We Stand for Peace Every Saturday at West Side Market

I had a bit of an extraordinary experience last Saturday after standing behind the West Side Market in Cleveland with about a half-dozen like-minded friends. We are there every Saturday from 11 until noon, then go to the Koffie Cafe on nearby Market Street for lunch.

       Before entering the cafe on Saturday I stood in front of its large window to furl my peace flag, deliberately taking my time so as to increase the chances that the folks inside the cafe will notice the flag and me wearing my 50-year-old army duds. 

       Seconds after I walked inside a couple I did not recognize left their table and walked up to me, smiling, with the woman, Amy, indicating how grateful she was for my presence and message, reaching out to shake my hand. Her friend Lorenzo echoed her sentiment and we also shook hands. They live in Washington, D.C., but were in Cleveland to visit friends.

       I said to the couple, “I’m just trying to get across the idea that some war veterans are pro-peace.”
       I said, “Last fall I stood outside Progressive Field greeting people on the way to see a Yankees-Indians playoff game. One Indians fan stopped to talk and complained that my flag disrespects the American flag. I said to him, ‘From my perspective, after spending a year in Vietnam, I don’t see it as disrespecting the flag. I see it as respecting peace. People who have not been in a war will never ever respect peace to the same extent that I do’.” My critic said nothing, indicating I gave him something worth pondering, and we parted on friendly terms. You perhaps could call it a “teachable moment.”
       Now it was my turn to complain–to the couple from Washington.
       “The Cleveland Council on World Affairs gave some sort of humanitarian award to Condoleezza Rice (President George W. Bush’s National Security Adviser who pushed hard for invading Iraq),” I said. “I couldn’t believe it. She has lots and lots of blood on her hands. More than 4,500 perfectly healthy young Americans sent to early graves. Tens of thousands of Iraqi men, women and children blown to bloody bits and burned to death by our weapons of mass destruction.”
       The couple smiled in agreement in hearing my message and Lorenzo, glancing at the six medals the army awarded me after returning from Vietnam said my observations carry considerable weight–that I have “street creds”–for having survived in a war zone for a year.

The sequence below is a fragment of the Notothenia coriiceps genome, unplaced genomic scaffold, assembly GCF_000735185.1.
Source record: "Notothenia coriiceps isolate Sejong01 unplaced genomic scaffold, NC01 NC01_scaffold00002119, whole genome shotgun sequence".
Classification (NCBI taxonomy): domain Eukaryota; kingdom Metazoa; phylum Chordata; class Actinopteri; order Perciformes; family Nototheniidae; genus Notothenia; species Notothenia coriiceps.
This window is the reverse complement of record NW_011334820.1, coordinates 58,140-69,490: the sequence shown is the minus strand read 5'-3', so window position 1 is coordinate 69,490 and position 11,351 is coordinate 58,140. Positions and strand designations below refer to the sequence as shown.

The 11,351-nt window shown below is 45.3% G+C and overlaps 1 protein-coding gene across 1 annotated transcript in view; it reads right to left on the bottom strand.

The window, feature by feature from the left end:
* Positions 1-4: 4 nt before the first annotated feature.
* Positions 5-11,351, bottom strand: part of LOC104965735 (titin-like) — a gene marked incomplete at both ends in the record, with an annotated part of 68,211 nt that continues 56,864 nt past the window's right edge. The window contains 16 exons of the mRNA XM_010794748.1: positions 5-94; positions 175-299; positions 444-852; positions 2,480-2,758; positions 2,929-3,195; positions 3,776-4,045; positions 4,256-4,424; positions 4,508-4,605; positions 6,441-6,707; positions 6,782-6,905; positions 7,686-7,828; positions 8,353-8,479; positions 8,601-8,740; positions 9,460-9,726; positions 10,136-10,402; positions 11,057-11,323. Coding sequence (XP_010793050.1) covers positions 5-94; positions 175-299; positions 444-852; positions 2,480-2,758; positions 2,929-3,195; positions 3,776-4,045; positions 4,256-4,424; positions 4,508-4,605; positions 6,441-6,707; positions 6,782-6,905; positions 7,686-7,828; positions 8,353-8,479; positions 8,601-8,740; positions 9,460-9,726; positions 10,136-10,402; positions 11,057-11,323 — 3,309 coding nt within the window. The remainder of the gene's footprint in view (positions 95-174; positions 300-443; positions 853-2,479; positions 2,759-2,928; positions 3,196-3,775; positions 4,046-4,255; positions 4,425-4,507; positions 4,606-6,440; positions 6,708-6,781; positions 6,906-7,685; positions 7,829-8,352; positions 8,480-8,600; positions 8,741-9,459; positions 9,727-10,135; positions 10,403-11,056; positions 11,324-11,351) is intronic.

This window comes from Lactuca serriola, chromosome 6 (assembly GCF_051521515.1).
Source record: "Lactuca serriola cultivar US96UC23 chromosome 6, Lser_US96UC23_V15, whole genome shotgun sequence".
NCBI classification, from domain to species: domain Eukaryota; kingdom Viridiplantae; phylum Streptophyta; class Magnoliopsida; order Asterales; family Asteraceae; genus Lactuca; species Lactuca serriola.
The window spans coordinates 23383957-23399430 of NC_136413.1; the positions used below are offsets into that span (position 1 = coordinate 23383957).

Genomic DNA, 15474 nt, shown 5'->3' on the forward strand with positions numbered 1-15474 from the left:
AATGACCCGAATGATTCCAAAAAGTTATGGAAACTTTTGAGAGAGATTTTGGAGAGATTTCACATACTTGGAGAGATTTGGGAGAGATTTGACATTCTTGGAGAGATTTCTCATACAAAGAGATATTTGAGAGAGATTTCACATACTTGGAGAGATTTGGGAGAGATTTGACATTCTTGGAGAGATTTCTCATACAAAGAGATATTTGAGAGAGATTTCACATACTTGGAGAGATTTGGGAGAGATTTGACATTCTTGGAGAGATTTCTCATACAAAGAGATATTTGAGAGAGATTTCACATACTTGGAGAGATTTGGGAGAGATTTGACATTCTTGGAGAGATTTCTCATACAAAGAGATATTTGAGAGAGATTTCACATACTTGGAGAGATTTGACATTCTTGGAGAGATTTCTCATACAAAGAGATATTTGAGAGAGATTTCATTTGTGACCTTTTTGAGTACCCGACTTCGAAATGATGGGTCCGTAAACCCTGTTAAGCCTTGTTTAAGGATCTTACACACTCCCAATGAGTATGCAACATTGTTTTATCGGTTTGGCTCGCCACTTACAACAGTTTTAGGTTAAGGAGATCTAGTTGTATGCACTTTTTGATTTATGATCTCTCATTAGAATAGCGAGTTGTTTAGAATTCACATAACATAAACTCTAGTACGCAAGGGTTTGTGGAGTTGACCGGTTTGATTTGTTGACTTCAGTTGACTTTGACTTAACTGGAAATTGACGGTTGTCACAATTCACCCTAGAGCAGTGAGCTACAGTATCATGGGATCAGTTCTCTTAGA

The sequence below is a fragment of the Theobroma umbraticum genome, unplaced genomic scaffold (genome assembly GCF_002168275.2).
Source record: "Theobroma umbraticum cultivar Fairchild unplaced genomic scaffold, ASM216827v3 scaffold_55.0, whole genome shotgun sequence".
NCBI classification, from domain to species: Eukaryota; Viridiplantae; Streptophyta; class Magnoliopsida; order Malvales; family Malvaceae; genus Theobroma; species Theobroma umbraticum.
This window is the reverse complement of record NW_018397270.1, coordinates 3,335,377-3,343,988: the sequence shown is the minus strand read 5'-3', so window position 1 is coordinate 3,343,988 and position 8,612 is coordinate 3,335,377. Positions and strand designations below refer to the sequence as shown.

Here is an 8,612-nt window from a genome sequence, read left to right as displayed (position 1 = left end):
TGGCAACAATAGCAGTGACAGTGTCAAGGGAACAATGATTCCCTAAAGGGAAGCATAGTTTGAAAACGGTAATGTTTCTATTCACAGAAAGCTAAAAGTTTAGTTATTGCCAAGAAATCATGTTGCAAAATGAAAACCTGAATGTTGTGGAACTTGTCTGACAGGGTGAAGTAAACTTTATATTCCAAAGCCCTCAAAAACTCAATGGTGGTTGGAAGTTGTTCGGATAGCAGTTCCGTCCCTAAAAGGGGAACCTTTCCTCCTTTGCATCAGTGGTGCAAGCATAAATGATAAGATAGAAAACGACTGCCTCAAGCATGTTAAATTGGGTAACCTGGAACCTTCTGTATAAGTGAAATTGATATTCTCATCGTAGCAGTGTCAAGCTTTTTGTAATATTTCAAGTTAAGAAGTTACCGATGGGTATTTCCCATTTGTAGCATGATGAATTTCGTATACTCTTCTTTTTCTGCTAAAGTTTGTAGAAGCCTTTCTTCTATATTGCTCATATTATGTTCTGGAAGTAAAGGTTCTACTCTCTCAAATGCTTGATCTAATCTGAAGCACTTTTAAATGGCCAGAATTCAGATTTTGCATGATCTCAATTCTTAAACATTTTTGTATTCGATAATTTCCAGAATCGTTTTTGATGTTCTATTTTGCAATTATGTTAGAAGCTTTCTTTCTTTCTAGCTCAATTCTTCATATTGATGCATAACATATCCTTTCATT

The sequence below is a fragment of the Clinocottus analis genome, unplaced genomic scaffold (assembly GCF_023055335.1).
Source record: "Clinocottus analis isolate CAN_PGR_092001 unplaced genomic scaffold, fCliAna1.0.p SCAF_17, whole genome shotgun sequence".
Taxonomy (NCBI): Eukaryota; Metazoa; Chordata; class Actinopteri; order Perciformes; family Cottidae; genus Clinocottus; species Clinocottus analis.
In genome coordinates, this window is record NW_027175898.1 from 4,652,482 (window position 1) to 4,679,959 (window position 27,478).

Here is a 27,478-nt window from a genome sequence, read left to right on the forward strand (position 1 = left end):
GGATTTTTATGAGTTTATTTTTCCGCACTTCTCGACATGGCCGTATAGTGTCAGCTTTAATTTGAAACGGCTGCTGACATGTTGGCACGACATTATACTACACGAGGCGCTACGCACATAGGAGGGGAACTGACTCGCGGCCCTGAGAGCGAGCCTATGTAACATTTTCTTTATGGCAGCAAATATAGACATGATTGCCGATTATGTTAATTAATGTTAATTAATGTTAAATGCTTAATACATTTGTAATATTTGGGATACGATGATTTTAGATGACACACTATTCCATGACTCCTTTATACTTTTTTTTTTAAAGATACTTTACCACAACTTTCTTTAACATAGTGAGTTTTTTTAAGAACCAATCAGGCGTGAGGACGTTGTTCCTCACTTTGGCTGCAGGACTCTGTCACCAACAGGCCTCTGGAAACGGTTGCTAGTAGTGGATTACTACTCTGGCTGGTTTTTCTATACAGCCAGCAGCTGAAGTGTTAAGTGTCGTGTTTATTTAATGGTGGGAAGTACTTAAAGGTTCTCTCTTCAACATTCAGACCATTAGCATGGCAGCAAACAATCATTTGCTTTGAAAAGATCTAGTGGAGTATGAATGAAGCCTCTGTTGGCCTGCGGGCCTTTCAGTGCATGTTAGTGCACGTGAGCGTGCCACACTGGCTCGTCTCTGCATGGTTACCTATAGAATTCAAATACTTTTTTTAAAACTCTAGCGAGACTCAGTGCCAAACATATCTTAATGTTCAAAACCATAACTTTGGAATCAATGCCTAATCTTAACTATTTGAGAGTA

Then I said, “I thought Bush was our worst president ever, then along comes Trump. We’re living in a three-dimensional nightmare.” Amy laughed and Lorenzo smiled.
       A few seconds after we parted company Lorenzo came back to me and asked if Amy could take a picture of us together. I of course agreed, unfurling my peace flag for the photo. He asked if they could circulate the picture and I said, “Sure. I always encourage people taking my photo to circulate it as much as they can–on Facebook or wherever.”
        I regret forgetting to mention one other anecdote to the couple regarding people objecting to my flag, to wit: Some people have said to me over the years ‘There are supposed to be stars on your flag’ or ‘Where are the stars?’
        My response is always this: “The stars are in hiding. They are ashamed, embarrassed and disgusted with all the death, destruction, instability and chaos we have caused in the Middle East. Millions upon millions of refugees, and it all started with us after we invaded Afghanistan in October, 2001 and Iraq in March, 2003.”
         About a month ago a new friend of mine, Jonny Lewis, an actor, writer and director, traveled from his home in Michigan to meet me and observe my promotion of peace. On a Saturday morning during his visit, Jonny stood with me and my peacenik buddies behind the West Side Market. 
         One passerby, annoyed with our message, said “You have to have war before you have peace.”
         A rhetorical question occurred to me days later, which I wish had popped into my head at the time and I had said to the aggrieved passerby, “Well, if we never had war, wouldn’t we always have peace?”